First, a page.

Health & Fitness Writing

The femtech phenomenon: it’s an intimate matter

Stepping away from stigmas to meet the needs of women are an array of femtech-monikered products that go beyond the pink.

An upmarket, femtech squad of sorts has made its debut with Indian women taking control of their intimate hygiene, personal wellness, and health solutions. Strengthening the narrative is a desi collective, not really blushing all the way to the bank, while bringing out compact, ingenious, cyclical solutions for every fair, tacit need. From menopause cookies, UTI and PCOS drinks, thyroid control tea, herbal cramp relief patches, intimate washes, grooming products for down under, to coloured biodegradable pads, a boom has happened. The dynamics of menstrual management and femcare are up, courtesy the eager urban spenders and dynamic innovators. Call it the femtech phenomenon

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Call it inclusive chic. Those taboos of newspaper- wrapped sanitary napkins that local chemists send over or sly hypnotherapy apps to make you forget period discomfort are simply passé. Enter a melee of sleek, digitised wellness trackers that map your dates and flow and keep a note of hormone-driven symptoms like hot flashes, insomnia, anxiety, loss of libido… with everything arriving in a pretty posy, at the click of your mouse.

Think puberty, lactation, intimate hygiene, menopause… The booming femtech mart serves up an array in such specials, with tech tweaks to focus on women’s wellness. The solutions for intimate hygiene, fertility, pregnancy, nursing and motherhood demands, sexual health, and overall wellness are serving as liberators for Indian women. Fair game. “The market currently stands at $310 million in India,” says Karan Gupta, founder and CEO, Namyaa Skincare, eyeing a market valuation of `200 crore by 2023. With reason, enough as Namyaa’s organic and plant-based offerings are courting women aplenty. The intimate hygiene wash glowing with the Ayurvedic goodness of haldi and chandan doubles up as a multitasking lighting product too. Hopping bestsellers include intimate lightening serum to bleach the inner thighs naturally while maintaining the natural pH level.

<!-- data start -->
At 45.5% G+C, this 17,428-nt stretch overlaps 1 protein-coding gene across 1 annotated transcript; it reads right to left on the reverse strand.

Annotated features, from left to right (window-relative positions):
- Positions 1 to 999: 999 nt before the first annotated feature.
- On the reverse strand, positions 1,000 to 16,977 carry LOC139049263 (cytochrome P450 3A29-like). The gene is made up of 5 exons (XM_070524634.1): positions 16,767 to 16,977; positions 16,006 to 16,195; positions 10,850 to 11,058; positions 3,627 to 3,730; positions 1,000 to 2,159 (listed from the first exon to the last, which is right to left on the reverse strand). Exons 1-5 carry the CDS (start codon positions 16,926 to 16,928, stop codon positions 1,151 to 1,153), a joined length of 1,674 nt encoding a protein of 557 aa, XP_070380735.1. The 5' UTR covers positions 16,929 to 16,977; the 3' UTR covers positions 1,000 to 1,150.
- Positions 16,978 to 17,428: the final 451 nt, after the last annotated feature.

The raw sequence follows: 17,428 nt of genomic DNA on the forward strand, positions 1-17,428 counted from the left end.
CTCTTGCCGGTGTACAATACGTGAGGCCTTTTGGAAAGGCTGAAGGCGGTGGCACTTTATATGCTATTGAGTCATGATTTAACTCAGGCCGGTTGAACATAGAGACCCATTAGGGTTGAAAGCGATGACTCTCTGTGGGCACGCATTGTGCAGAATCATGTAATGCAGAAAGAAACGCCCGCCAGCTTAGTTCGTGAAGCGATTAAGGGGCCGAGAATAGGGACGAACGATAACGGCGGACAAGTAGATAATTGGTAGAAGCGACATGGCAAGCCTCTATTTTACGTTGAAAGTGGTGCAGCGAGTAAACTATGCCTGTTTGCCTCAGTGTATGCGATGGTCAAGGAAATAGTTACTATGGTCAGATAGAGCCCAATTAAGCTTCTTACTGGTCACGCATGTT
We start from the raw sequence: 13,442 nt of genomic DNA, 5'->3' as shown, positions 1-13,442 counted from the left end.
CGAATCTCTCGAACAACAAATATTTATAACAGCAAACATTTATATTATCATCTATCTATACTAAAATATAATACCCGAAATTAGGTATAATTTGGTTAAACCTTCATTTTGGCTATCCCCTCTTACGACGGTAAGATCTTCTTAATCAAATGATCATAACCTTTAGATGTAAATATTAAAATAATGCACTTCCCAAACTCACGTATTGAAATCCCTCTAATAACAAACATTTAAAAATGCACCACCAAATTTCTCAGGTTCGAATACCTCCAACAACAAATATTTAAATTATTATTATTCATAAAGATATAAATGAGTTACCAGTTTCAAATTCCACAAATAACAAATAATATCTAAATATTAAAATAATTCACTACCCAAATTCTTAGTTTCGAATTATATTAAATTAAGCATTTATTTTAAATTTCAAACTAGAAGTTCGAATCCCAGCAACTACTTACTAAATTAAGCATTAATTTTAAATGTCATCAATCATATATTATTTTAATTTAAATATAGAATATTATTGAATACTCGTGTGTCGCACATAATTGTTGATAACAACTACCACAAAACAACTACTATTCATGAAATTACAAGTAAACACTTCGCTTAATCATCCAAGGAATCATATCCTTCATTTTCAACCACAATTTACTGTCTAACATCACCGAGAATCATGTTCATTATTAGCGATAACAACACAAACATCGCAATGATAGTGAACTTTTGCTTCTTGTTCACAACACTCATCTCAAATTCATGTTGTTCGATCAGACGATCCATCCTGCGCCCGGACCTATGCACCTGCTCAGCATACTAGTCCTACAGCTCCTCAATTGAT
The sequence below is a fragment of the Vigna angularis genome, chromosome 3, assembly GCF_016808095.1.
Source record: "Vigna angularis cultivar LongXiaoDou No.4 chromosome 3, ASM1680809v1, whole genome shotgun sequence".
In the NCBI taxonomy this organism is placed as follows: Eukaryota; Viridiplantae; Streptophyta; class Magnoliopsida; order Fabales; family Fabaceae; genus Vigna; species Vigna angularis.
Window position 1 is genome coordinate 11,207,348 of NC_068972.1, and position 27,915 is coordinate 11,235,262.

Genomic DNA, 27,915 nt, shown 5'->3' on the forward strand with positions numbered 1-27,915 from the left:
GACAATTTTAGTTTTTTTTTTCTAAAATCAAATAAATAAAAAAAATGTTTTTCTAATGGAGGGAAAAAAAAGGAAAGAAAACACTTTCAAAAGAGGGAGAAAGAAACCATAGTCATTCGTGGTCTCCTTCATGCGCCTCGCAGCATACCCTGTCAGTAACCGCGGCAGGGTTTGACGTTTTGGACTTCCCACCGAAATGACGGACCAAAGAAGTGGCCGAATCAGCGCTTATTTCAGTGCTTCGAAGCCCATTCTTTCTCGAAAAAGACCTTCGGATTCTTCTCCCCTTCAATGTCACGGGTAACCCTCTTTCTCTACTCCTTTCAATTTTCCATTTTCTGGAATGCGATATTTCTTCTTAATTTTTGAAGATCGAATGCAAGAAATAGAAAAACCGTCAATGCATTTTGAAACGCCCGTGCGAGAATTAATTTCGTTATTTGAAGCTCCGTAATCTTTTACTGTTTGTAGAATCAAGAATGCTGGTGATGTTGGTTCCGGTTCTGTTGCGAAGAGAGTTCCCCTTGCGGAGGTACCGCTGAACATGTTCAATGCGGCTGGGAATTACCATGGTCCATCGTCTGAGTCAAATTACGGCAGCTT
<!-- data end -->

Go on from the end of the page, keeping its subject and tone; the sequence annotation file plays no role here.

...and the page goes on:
Femtech phenomenon: Women now have an array of menstrual, femcare products to choose from

It is a natural, need-driven approach. For boomers, mean menstrual cramps brought in painkiller-popping or hugging the mobility-restricting hot water bottle. For millennials, Sirona Hygiene brings in their bestseller in the miraculous pain relief patch powered by the goodness of Ayurveda. For those slipping into menarche, the first-period kit comes to the rescue. Deep Bajaj, CEO and Co-Founder of Sirona Hygiene, has been busy facilitating a grateful shift from the age-old napkins to convenient, eco-friendly menstrual cups. “That’s five lakh women converts, and counting. We have sold over two million units of PeeBuddy (Indian’s first urinary device for women, enabling them to stand and pee).

Then there are underarm sweat pads, intimate wipes, oxo-degradable disposal bags, natural anti-chafing cream, and more,” he says, busy shipping over 50,000 orders every month (recording 140 percent CAGR over the past  three years). Spoilt for choice, buyers have competitive offerings jockeying for visibility. Tanvi Johri’s four-year-old fem hygiene brand Carmesi brings in cramp relief air-activated heat patches with natural ingredients. “Call it a portable solution to PMS that does away with period shame when debilitating cramps arrive,” she says.


Meanwhile, the power of pink is pirouetting in a chunky 20 percent growth, month-on-month (MoM), as women eagerly pay the premium for forming the menstruating population. “The 18-45 age group forms the heart of our target audience,” says Ankur Goyal, founder and CEO, andMe, for whom the hero PCOS product range is winning rave patrons for its brilliant efficacy. “We started PCOS drinks, launched the hot tea, then the cold version.” The andMe ingenious No Compromise Period Box is a hot sellout, with its eco-friendly sanitary pads, period tea, period chocolates, ‘easy’ menstrual cup, and soothe roll-on to take care of your cramps, bloating, cravings, fatigue and mood swings. Research findings, surveys, and chatty calls to their buyers by their nutritionists constitute the bedrock of innovation for andMe. Coasting ahead, come the andMe app and 40 new products up next year. Biggest challenge? “Logistics: 70 percent consumers are in non-metros. Also, the pandemic has been tough,” says Goyal.

Serving the PMS-pounded population are Power Gummies. The brainchild of CEO Divij Bajaj, who astutely launched That Time of the Month Gummies targeting women on PMS, on World Menstrual Hygiene Day on May 28. “Though three out of four women deal with PMS, it is largely ignored,” he says. But his innovation arrives on point in the tacit, tasty niche. The tangy chew, strapped with the soothing power of passionflower, milk thistle extracts, magnesium, vitamins and more. It relieves anxiety, insomnia, and mood swings due to hormonal changes.

Shilpi Madan for Sunday Standard

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One reply on “The femtech phenomenon: it’s an intimate matter”

Brilliantly presented in perfect
vocabulary. The innovation and
ingenuity will surely bring a
revolution in the way humans live.
Cheers !

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